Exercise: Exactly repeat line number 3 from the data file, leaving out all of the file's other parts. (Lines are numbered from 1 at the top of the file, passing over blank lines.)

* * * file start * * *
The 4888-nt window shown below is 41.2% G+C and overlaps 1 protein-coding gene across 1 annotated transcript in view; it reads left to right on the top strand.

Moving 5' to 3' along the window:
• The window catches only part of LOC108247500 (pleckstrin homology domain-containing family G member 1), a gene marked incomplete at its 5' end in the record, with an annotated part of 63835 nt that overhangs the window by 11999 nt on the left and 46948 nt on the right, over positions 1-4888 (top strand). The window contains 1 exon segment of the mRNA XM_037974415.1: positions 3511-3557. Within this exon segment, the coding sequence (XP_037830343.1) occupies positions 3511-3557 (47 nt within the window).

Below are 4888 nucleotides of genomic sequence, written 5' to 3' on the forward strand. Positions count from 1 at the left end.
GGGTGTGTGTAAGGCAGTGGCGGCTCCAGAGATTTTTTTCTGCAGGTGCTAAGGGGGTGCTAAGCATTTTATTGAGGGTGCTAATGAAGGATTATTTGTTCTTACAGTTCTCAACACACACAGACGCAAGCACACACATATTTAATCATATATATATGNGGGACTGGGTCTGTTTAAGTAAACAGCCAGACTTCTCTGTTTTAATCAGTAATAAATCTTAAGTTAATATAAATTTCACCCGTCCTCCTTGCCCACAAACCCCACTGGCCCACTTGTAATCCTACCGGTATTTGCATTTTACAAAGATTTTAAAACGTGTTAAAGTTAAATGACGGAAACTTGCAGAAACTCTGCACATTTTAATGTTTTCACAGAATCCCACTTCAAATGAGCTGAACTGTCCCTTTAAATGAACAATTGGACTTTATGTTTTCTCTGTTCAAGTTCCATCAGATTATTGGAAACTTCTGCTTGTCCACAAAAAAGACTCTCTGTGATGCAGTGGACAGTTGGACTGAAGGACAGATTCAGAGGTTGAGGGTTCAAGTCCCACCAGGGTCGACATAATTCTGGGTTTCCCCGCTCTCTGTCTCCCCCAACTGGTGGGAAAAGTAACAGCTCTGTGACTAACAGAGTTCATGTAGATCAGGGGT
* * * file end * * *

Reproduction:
• The window catches only part of LOC108247500 (pleckstrin homology domain-containing family G member 1), a gene marked incomplete at its 5' end in the record, with an annotated part of 63835 nt that overhangs the window by 11999 nt on the left and 46948 nt on the right, over positions 1-4888 (top strand). The window contains 1 exon segment of the mRNA XM_037974415.1: positions 3511-3557. Within this exon segment, the coding sequence (XP_037830343.1) occupies positions 3511-3557 (47 nt within the window).